House move promised against EPA's GHG endangerment finding
A US House Republican energy leader said he plans to introduce a resolution expressing disapproval of the Environmental Protection Agency’s greenhouse gas emission (GHG) endangerment finding.
OGJ Washington Editor
WASHINGTON, DC, Dec. 18 – A US House Republican energy leader said he plans to introduce a resolution expressing disapproval of the Environmental Protection Agency’s greenhouse gas emission (GHG) endangerment finding.
“EPA’s endangerment finding plainly was intended to make the president’s policies look good in advance of his visit to the Copenhagen global warming conference, not to advance any public good in America,” said Joe Barton (Tex.), the Energy and Commerce Committee’s ranking minority member. “But it also has policy implications that threaten serious damage to the economy for generations to come.”
He said the finding “accurately reflects the thousands of candid, outrageous e-mails that EPA’s allies in the global warming community sent to each other by demonstrating that public relations priorities, rather than straightforward science, are driving US policymaking on global warming, and nowhere did any demonstrate a whiff of concern for who pays the bill or how they earn their living.”
House GOP leaders said three committees’ ranking minority members, Darrell E. Issa (Calif.) of Oversight and Government Reform; F. James Sensenbrunner (Wis.) of Energy Independence and Global Warming; and LaMar S. Smith (Tex.) of Judiciary, back Barton’s effort, as does Ralph M. Hall (Tex.), who also is on the Energy and Commerce Committee.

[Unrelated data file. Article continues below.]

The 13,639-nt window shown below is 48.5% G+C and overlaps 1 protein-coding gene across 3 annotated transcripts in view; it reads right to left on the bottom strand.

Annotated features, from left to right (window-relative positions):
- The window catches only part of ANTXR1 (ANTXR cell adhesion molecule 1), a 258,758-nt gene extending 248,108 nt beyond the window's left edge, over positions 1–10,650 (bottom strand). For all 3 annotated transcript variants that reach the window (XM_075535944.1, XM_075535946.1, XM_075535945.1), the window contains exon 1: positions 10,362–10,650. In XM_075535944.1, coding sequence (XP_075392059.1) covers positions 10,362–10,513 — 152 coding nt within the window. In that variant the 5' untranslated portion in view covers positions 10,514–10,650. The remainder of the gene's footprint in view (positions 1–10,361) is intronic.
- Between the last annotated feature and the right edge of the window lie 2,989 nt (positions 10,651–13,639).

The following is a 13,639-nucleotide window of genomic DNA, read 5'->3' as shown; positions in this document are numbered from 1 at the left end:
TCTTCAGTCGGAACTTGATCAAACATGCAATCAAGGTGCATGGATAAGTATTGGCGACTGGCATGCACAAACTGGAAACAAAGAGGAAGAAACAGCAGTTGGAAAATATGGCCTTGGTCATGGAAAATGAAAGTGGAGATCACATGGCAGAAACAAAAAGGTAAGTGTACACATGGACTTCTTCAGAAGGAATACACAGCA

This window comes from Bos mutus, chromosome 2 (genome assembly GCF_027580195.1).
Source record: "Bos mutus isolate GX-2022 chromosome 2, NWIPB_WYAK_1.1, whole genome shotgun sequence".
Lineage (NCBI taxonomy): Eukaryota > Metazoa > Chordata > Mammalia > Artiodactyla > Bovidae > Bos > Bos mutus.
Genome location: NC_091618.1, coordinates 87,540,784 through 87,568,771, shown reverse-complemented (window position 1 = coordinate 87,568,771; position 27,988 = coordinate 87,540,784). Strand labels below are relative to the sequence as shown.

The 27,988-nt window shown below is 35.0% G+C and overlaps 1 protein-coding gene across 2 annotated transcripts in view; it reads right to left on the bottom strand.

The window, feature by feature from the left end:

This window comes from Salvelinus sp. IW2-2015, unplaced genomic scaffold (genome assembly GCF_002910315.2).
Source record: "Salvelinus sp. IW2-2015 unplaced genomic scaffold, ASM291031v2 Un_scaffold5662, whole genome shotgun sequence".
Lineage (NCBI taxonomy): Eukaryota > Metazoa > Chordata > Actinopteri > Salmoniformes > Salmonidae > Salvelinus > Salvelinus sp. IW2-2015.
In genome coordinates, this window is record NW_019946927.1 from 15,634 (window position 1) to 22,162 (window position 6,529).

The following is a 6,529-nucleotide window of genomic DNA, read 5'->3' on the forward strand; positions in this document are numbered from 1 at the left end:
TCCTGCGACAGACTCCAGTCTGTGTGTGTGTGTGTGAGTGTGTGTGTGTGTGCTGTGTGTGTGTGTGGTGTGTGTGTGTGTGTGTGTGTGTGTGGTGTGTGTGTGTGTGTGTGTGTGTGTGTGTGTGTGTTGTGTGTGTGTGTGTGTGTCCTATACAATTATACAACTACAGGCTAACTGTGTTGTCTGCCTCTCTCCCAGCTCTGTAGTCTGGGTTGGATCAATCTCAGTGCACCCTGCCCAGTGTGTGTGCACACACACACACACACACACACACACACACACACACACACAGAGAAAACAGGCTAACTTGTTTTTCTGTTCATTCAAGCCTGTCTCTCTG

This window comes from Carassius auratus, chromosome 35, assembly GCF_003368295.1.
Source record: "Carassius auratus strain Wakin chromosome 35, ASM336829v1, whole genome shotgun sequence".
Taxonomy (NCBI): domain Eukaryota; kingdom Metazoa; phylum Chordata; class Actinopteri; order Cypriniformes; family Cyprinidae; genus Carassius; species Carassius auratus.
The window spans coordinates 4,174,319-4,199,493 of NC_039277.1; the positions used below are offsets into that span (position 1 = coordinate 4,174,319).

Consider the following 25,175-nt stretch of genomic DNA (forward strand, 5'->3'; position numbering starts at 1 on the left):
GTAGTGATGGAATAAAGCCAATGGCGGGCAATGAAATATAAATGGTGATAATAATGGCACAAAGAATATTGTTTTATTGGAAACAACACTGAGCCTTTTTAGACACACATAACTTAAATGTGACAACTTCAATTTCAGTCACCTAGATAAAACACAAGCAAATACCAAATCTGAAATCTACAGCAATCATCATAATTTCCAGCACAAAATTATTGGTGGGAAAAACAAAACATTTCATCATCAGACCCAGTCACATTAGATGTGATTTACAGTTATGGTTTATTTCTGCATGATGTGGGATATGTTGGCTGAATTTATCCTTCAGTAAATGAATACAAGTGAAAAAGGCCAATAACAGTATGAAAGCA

Barton’s announcement came 3 days after Sen. Lisa Murkowski (R-Alas.), the Energy and Commerce Committee’s ranking minority member, said she planned to file a disapproval resolution aimed at keeping EPA from regulating GHGs under the Clean Air Act as a consequence of its Dec. 7 endangerment finding (OGJ Online, Dec. 16, 2009).
Senate Environment and Public Works Committee Chairwoman Barbara Boxer (D-Calif.) expressed her own disapproval–of the Republicans’ plans.
“Debating over policy about unchecked global warming is fair, but repealing an endangerment finding based upon years of work by America’s leading scientists and public health experts is radical in the extreme,” she said. 17. “I am urging my colleagues to distance themselves from these dissenters and not to interfere with the independent work of scientists and public health experts from both the Bush and Obama administrations.”
EPA issued its finding after conducting a study in response to a 2007 US Supreme Court ruling that GHGs fit within the Clean Air Act’s definition of pollutants. The finding does not impose any emissions reduction requirements by itself but does allow the agency to finalize GHG standards for new light-duty vehicles as part of a joint rulemaking earlier this year with the US Department of Transportation.
Barton suggested the finding would do much more. “Everyone also understands that [it] is supposed to prod Congress into resuscitating cap-and-trade legislation that is dying from overexposure to public scrutiny,” he said.
He said the policy envisioned by the Obama administration would take “money out of the pockets of those lucky to have jobs so that radical environmentalists can wage a war against nature.”
GOP leaders applaud
House GOP leaders applauded the four lawmakers’ plans. “Republicans stand united against this EPA ruling because it is a job-killer,” Minority Leader John Boehner (Ohio) said.
“The recent EPA decision to treat the air we exhale as a dangerous pollutant will hurt families and small businesses,” added Republican Conference Leader Mike Pence (Ohio.
But Boxer said efforts to stop EPA are misguided. “Republicans are using scare tactics and false economic arguments to support this effort,” she said.
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